We build a lot with Django. It’s one of our favorite frameworks, along with Flask, Rails and Phoenix.
A common headache of any new project is prepping for local dev, production configs, and sane test integrations.
To help solve this, we create “starter projects”. They’re hosted on GitHub. To use them, simply fork the project and get to work.
Today, I’d like to share our Django Starter project.
First out the gate is local development. How do we run the project? Virtualenv? Vagrant? Docker? Which is our default database and what are the credentials?
We prefer to use Virtualenv. We like its support for both Python 2 and 3 and is much simpler than Vagrant or Docker. Python 3’s venv is cool but isn’t backwards compatible.
For our database, we use Postgres. That simply comes down to team familiarity and that we like to use Heroku for almost all deployments. Each database is named after the project and everyone has a postgres superuser that can create and migrate tables. With this approach, the local file can be identical across all workstations and makes sharing dev credentials much easier.
There are a few methods for organizing Django. The most common two are having Django apps at the root level or within an apps/ subdirectory. We prefer the latter.
There are two reasons for this:
It makes the top level structure much easier to read and traverse
It helps decouple app specific logic from other “general” modules
Each app also contains all of its own logic, including tests. Some teams prefer to have a dedicated tests directory. Our approach is to keep each area of functionality nicely encapsulated. If you’re working on that area of the project, theres only one place to look. No surprises.
Here’s a quick example:
apps/ someapp/ views.py tests.py ... libs/ filters.py ... project/ settings/ common.py local.py production.py
The default settings.py file is broken into a settings/ subdirectory with common (global) configs and environment specific configs. This aids in local development and production specifics while sharing common configs across both. Without this, the standard settings file quickly becomes unwieldily and hard to read.
Anything that isn’t specific to an app should go into the root libs directory. This is typically where we’d have custom modules for handling template helpers, project (not app) specific logic, etc.
For the most part, each bit of functionality is put in one file. One exception to this is template filters, where all of them exist in one.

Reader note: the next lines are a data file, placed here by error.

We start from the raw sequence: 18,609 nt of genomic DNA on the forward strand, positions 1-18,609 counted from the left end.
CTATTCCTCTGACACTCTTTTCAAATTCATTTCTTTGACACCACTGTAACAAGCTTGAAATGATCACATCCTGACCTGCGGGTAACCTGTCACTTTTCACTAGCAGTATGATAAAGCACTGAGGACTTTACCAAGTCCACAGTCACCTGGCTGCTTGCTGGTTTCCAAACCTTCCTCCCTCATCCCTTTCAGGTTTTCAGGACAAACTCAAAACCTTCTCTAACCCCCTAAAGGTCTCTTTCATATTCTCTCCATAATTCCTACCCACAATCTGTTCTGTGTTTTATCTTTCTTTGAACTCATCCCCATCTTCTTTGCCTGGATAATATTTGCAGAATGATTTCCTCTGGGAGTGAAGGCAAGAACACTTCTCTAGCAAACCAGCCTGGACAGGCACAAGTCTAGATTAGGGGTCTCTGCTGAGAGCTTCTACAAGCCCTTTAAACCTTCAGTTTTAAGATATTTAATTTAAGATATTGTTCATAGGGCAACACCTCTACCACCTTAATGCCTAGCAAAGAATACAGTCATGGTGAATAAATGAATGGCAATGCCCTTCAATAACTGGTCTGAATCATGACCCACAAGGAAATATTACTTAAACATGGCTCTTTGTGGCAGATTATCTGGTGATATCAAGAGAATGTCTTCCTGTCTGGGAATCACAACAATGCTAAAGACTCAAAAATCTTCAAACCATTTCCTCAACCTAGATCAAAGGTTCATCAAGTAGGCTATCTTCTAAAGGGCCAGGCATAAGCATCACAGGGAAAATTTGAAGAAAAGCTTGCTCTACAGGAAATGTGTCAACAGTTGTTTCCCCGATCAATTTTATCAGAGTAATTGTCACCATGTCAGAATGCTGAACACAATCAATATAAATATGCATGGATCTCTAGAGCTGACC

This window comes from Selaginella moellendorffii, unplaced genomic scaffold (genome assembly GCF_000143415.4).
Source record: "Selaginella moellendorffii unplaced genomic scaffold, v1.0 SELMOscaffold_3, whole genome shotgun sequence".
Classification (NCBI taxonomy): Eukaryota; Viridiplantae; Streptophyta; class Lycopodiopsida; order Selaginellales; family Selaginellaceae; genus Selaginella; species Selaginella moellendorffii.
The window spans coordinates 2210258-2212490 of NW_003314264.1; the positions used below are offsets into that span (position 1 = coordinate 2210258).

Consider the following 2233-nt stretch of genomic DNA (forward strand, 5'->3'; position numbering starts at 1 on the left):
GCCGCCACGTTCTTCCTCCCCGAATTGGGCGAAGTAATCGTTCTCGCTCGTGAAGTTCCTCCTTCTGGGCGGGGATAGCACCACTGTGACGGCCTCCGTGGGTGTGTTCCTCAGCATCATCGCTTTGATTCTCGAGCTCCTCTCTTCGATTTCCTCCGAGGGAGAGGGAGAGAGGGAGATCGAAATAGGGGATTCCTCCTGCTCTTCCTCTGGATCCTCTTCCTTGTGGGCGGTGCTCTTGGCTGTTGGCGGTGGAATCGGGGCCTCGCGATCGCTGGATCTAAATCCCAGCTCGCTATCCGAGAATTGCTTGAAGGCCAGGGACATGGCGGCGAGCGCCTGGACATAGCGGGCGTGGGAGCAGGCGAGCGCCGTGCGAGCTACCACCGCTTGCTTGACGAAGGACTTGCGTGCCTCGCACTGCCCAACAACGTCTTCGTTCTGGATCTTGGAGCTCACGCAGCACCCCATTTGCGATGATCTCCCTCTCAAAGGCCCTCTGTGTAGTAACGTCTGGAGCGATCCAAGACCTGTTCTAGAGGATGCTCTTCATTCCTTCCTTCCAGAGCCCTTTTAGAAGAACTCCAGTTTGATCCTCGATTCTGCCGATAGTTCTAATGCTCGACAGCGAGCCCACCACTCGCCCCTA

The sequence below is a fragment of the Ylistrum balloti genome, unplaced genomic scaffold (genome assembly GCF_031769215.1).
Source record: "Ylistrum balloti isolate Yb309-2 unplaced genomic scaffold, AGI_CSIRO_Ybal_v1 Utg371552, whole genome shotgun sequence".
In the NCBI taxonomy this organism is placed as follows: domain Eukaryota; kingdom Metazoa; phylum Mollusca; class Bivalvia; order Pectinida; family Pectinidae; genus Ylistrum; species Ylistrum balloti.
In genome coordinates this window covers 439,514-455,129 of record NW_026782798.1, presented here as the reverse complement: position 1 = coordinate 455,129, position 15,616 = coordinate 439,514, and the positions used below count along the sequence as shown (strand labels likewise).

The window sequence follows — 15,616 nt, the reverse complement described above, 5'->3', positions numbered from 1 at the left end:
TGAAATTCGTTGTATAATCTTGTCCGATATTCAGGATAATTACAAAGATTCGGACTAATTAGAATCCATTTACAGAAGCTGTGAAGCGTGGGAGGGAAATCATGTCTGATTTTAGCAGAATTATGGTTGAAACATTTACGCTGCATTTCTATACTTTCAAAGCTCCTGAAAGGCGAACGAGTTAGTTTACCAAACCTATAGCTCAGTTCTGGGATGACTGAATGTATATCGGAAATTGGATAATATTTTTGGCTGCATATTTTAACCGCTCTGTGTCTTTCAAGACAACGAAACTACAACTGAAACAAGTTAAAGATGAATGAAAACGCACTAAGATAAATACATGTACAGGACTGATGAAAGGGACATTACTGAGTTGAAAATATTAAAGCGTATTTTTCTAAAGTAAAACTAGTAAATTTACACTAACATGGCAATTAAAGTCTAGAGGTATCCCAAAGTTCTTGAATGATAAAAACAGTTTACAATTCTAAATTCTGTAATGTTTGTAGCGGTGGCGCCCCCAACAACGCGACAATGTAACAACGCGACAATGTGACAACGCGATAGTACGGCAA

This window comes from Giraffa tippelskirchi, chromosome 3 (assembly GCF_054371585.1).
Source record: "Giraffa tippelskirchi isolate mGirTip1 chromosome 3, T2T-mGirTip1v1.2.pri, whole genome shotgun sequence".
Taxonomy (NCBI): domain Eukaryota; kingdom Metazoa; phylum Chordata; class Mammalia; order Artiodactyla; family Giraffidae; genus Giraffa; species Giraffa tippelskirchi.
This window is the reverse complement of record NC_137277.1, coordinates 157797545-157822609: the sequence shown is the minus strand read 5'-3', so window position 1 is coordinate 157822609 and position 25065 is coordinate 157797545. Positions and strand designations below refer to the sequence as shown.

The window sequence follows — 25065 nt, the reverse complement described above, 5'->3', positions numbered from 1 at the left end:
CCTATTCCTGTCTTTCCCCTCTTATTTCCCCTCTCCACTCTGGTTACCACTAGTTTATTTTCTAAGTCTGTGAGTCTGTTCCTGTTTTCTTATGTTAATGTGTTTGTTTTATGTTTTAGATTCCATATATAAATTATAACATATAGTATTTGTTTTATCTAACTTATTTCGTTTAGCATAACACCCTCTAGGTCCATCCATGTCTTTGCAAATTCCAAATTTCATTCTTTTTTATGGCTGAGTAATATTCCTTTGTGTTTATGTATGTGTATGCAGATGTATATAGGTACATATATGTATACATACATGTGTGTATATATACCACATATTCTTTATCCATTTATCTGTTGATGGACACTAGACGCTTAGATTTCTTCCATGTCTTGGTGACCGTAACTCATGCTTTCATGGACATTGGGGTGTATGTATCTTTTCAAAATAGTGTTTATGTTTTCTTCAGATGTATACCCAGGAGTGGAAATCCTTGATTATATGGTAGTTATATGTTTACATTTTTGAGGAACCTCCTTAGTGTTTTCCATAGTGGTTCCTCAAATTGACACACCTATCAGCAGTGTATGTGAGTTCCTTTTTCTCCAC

Logging is notoriously difficult to get right in Python and Django. Due to this, we wanted to have a standard that would work across local as well as production.
Our logging configuration is specified in the “common” config file and addresses each area of the project including Django itself, apps and celery tasks. Having each broken into their own setup allows us to easily dial up the logs in different areas while completely hiding them in others.
This has a few beneficial side effects:
Common logging formats across all our projects, making it easier to scan logs when debugging
Developers are less inclined to use print statements because they can’t get the log to work
Log output can be updated in a single location, whether we want to stream to stdout or a 3rd party service like Papertrail
Not all our projects require background jobs, but we decided to include some examples since not everyone is familiar with the setup.
Our preferred tools are Celery and RabbitMQ. When these aren’t used in the project, we simply delete the related celery and task files.
Worker queues are typically used for batch processing. This might be image resizing, bulk emails, Twilio text messages or multi-chain API calls.
Because we use Heroku, spinning up a fleet of workers becomes a trivial step instead of spending unecessary time configuring containers or EC2 instances. Just update the Procfile and you’re good to go.
We like to keep tests simple and focused. If you need to start testing your tests, you’ve gone too far.
We use the default Python unittest along with Django’s TestCase suite. FactoryBoy and Faker are used for simplifying test data.
Lastly, we use TravisCI for running tests against our pull requests, which helps keep our development cycle tight.
Our preferred method of production is to use Heroku. To that end, we include a default Procfile which includes the common patterns for web and worker dynos.
After a bit of environment config housekeeping, deployment is as easy as
git push heroku master
When it comes time to hand-off the project to our clients, transferring ownership is instant and doesn’t require any changes. Whats not to like?
Thats what we’ve got so far and its been working great. We plan to add a few additional things. Mostly related to front-end.
At the moment we reach for React first. We’re thinking of either adding some NPM build scripts and examples to the project itself or a dedicated React starter project that can be dropped into any of the framework starters we make.
We also plan to creating some starter projects for Phoenix and Flask.
- Gavin Vickery, Founder at Input Logic
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